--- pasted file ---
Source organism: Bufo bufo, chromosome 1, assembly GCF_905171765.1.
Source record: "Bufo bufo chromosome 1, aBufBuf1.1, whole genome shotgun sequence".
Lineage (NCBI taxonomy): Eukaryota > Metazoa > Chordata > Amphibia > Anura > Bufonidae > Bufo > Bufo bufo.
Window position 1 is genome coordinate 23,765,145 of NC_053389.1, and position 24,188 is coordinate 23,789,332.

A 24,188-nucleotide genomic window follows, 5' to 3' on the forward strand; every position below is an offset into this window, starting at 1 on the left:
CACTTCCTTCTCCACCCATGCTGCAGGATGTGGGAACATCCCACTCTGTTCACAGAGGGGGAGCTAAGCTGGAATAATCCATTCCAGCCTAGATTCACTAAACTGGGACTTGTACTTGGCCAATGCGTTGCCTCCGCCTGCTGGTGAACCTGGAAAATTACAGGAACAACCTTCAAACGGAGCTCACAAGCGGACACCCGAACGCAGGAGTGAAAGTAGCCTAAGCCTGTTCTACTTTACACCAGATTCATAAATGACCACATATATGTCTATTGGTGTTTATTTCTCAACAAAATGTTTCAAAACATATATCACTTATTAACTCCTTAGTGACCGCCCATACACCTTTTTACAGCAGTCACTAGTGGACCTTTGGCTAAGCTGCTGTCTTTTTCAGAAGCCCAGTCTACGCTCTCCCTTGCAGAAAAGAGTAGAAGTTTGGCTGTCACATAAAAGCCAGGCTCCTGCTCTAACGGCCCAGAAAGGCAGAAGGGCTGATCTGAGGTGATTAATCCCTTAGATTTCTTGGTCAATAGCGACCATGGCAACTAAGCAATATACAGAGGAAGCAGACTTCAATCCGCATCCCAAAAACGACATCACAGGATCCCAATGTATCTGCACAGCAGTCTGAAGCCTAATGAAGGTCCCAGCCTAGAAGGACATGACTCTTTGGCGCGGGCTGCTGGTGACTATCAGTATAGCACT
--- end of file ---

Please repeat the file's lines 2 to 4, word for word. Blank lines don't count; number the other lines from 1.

Source record: "Bufo bufo chromosome 1, aBufBuf1.1, whole genome shotgun sequence".
Lineage (NCBI taxonomy): Eukaryota > Metazoa > Chordata > Amphibia > Anura > Bufonidae > Bufo > Bufo bufo.
Window position 1 is genome coordinate 23,765,145 of NC_053389.1, and position 24,188 is coordinate 23,789,332.